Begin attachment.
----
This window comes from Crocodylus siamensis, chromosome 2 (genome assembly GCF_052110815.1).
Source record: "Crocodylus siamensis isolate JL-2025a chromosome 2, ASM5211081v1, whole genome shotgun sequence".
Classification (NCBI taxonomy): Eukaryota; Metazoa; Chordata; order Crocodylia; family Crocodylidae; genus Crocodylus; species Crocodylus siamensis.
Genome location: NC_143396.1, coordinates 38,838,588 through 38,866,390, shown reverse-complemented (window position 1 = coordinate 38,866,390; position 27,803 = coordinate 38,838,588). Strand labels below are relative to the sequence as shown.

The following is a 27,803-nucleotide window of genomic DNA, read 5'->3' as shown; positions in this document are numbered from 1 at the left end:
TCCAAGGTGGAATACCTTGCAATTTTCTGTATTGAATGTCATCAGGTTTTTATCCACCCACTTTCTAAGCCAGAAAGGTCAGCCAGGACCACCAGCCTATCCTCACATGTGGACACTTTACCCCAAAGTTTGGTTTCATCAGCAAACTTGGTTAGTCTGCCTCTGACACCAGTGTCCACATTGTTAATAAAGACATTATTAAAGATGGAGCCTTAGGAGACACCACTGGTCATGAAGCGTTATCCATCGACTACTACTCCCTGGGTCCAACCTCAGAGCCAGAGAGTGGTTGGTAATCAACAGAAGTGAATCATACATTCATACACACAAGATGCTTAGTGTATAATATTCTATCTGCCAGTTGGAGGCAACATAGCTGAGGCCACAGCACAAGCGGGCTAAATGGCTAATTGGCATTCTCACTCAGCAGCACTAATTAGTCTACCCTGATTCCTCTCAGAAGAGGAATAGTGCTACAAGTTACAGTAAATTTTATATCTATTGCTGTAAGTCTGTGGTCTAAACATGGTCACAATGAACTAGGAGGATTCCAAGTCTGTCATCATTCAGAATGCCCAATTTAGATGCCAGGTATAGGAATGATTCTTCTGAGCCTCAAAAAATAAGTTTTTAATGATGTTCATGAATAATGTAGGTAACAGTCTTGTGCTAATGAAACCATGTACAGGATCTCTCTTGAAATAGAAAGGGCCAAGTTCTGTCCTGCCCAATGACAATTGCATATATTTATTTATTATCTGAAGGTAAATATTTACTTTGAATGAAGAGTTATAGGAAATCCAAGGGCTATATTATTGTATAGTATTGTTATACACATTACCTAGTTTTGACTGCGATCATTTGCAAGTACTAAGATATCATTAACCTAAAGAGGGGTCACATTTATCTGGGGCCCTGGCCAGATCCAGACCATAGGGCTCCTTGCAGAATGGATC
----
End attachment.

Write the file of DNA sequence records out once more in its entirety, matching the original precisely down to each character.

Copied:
This window comes from Crocodylus siamensis, chromosome 2 (genome assembly GCF_052110815.1).
Source record: "Crocodylus siamensis isolate JL-2025a chromosome 2, ASM5211081v1, whole genome shotgun sequence".
Classification (NCBI taxonomy): Eukaryota; Metazoa; Chordata; order Crocodylia; family Crocodylidae; genus Crocodylus; species Crocodylus siamensis.
Genome location: NC_143396.1, coordinates 38,838,588 through 38,866,390, shown reverse-complemented (window position 1 = coordinate 38,866,390; position 27,803 = coordinate 38,838,588). Strand labels below are relative to the sequence as shown.

The following is a 27,803-nucleotide window of genomic DNA, read 5'->3' as shown; positions in this document are numbered from 1 at the left end:
TCCAAGGTGGAATACCTTGCAATTTTCTGTATTGAATGTCATCAGGTTTTTATCCACCCACTTTCTAAGCCAGAAAGGTCAGCCAGGACCACCAGCCTATCCTCACATGTGGACACTTTACCCCAAAGTTTGGTTTCATCAGCAAACTTGGTTAGTCTGCCTCTGACACCAGTGTCCACATTGTTAATAAAGACATTATTAAAGATGGAGCCTTAGGAGACACCACTGGTCATGAAGCGTTATCCATCGACTACTACTCCCTGGGTCCAACCTCAGAGCCAGAGAGTGGTTGGTAATCAACAGAAGTGAATCATACATTCATACACACAAGATGCTTAGTGTATAATATTCTATCTGCCAGTTGGAGGCAACATAGCTGAGGCCACAGCACAAGCGGGCTAAATGGCTAATTGGCATTCTCACTCAGCAGCACTAATTAGTCTACCCTGATTCCTCTCAGAAGAGGAATAGTGCTACAAGTTACAGTAAATTTTATATCTATTGCTGTAAGTCTGTGGTCTAAACATGGTCACAATGAACTAGGAGGATTCCAAGTCTGTCATCATTCAGAATGCCCAATTTAGATGCCAGGTATAGGAATGATTCTTCTGAGCCTCAAAAAATAAGTTTTTAATGATGTTCATGAATAATGTAGGTAACAGTCTTGTGCTAATGAAACCATGTACAGGATCTCTCTTGAAATAGAAAGGGCCAAGTTCTGTCCTGCCCAATGACAATTGCATATATTTATTTATTATCTGAAGGTAAATATTTACTTTGAATGAAGAGTTATAGGAAATCCAAGGGCTATATTATTGTATAGTATTGTTATACACATTACCTAGTTTTGACTGCGATCATTTGCAAGTACTAAGATATCATTAACCTAAAGAGGGGTCACATTTATCTGGGGCCCTGGCCAGATCCAGACCATAGGGCTCCTTGCAGAATGGATC